The following is a guideline as to what should be the perspective of the review and the specific areas of concern for such loans and investments which are placed for review/scrutiny before the audit committee; when such review is to be made etc. Further, the perspective and purpose of the audit committee is different while reviewing the loans and investments to its subsidiaries and that given to others.
Relevant provisions of Listing Regulations:
“The audit committee of the listed entity shall review the financial statements, in particular, the investments made by the unlisted subsidiary.”
Para A of Part C of Schedule II:
“The role of the audit committee shall include the following:
- Scrutiny of inter-corporate loans and investments.
- reviewing the utilization of loans and/ or advances from/investment by the holding company in the subsidiary exceeding rupees 100 crore or 10% of the asset size of the subsidiary, whichever is lower including existing loans / advances / investments existing as on the date of coming into force of this provision”
Parallel provisions of Companies Act, 2013:
“Every audit committee shall act in accordance with the terms of reference specified in writing by the board which shall, inter alia, include:
(v) Scrutiny of inter-corporate loans and investments;
Clarification on the terms loans, advances and investment
Need to review inter corporate loans and investments by the audit committee:
Inter corporate loans and investments made by the company implies a long term financial exposure. Generally speaking, unless the company is into the business of making investments, the inter-corporate investments are not directional investments; they are strategic in nature. Similarly the inter-corporate loans, except in case of companies engaged in the business of lending, are not intended for reaping interest income. Therefore, the review of these long-term financial exposures to be taken by the audit committee is to ensure that these outlays of funds do not lead to long-term resources of the entity being diverted to a purpose which is not congenial or related to the corporate objective. The objective also includes review of the health and integrity of these loans and investments. Where required, disinvestment calls may also have to be taken based on review by the audit committee.
While the law requires the audit committee to review the inter-corporate loans and investments, there seems to be no reason for excluding the review of guarantees/ securities provided by the company in connection with the loan.
Need to review investments in and made by the unlisted subsidiaries:
The holding company invests in the capital of subsidiaries. While the need for reviewing the investment in subsidiaries does not come from the Companies Act, 2013, the Listing Regulations specifically requires the listed holding company to review the investments of its unlisted subsidiaries. The investments made by the subsidiaries are indirect investments of the holding company itself. Where the subsidiaries are listed entity, the investments made are subject to similar review by their audit committee. However, in case of unlisted subsidiaries, there is less likelihood that the subsidiary will have its own audit committee. Irrespective, the audit committee of the holding listed entity is entrusted with the responsibility of monitoring and reviewing the investments made by such subsidiaries. The audit committee of the holding company has to review such investments to understand if there is any diversion from the objectives of the investment. Further, in case of downward investment by the subsidiary, the audit committee shall review whether the larger objective of the holding company is being served.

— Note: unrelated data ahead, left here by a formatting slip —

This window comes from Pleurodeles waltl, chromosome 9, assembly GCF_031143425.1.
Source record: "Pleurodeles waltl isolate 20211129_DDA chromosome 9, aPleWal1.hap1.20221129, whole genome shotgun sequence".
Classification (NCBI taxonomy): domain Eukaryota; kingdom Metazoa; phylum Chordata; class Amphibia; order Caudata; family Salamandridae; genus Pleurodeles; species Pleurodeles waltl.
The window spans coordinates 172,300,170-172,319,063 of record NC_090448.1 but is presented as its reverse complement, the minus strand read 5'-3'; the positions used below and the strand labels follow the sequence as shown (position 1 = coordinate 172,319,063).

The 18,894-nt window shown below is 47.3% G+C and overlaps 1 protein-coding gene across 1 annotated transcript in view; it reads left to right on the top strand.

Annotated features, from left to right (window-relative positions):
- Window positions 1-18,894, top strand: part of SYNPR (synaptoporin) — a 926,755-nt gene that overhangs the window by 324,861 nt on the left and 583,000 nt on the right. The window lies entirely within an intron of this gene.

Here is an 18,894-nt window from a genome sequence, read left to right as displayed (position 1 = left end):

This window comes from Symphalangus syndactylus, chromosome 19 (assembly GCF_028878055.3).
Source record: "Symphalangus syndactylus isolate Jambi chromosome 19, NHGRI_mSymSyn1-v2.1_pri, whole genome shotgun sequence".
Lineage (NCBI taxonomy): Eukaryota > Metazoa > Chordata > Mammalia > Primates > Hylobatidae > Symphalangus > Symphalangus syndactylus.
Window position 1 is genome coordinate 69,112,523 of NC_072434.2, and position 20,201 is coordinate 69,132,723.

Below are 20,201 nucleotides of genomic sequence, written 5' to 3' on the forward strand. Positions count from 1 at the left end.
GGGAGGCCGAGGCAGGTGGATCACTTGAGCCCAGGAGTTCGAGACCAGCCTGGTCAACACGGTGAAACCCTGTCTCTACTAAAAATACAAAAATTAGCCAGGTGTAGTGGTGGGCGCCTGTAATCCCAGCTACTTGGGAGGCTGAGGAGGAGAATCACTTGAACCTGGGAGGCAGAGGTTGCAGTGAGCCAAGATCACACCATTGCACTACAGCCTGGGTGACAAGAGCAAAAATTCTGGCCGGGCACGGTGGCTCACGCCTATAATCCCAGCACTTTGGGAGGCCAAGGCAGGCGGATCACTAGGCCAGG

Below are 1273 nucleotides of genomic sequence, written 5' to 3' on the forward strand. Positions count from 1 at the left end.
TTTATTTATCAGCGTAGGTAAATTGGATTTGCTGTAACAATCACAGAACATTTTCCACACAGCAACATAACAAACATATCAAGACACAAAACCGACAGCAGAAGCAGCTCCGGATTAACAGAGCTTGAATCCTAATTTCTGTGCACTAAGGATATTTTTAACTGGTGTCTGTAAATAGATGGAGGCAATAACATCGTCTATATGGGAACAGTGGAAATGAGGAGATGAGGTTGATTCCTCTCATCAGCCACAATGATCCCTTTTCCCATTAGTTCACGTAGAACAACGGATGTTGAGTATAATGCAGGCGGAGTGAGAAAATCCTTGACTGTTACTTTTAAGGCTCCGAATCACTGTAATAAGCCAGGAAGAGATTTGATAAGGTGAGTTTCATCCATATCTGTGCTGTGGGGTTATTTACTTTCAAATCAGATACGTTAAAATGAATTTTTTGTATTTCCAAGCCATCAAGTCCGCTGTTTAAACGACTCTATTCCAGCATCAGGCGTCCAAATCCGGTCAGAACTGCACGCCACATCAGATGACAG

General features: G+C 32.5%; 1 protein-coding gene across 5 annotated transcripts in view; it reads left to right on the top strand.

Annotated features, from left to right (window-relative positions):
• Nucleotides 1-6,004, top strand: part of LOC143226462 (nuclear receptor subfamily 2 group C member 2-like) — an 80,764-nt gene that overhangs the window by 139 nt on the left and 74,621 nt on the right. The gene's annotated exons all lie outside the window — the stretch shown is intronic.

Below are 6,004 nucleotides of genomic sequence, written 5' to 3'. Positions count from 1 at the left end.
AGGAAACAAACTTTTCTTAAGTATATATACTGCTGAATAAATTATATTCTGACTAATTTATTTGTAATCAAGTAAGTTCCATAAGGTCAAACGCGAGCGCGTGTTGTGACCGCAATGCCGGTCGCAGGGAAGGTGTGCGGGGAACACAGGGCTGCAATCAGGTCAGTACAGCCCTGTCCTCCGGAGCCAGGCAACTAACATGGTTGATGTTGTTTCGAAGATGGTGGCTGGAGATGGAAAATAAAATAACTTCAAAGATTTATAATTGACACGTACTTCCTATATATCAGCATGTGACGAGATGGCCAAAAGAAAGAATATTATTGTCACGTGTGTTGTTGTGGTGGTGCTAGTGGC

Need to review loans given to unlisted subsidiary
The audit committee the holding company is required to review whether the loans granted by it to its subsidiary is being utilized for the approved purpose or not. Any case of diversion of funds has to be brought to the notice of the audit committee since any sort of funding to the subsidiary is always with an intent of expanding or stabilizing the operations of the holding company. Further, the audit committee while reviewing needs to check whether the terms on the loan are reasonably fair and at arm’s length.
Scope of ‘loans’ to be reviewed by audit committee:
The audit committee of the listed entity is required to scrutinize inter-corporate loans availed/ granted by the listed entity. Inter- corporate loans for the purpose of review shall include-
- Inter-corporate guarantees given by the listed entity;
- Inter-corporate security provided by the listed entity;
- Loans with terms and conditions substantially at variance with the loans ordinarily provided;
- Guarantees with terms and conditions substantially at variance with the guarantees usually provided;
- Loans other than in the ordinary course of business
Loans/ guarantees which are granted or security provided in the ordinary course of business or to exempted categories need not be reviewed by the audit committee.
Scope of ‘Investments’ to be reviewed by audit committee:
Investments as are assets held by an enterprise for earning income by way of dividends, interest, and rentals, for capital appreciation, or for other benefits to the investing enterprise. Assets held as stock-in-trade are not ‘investments’.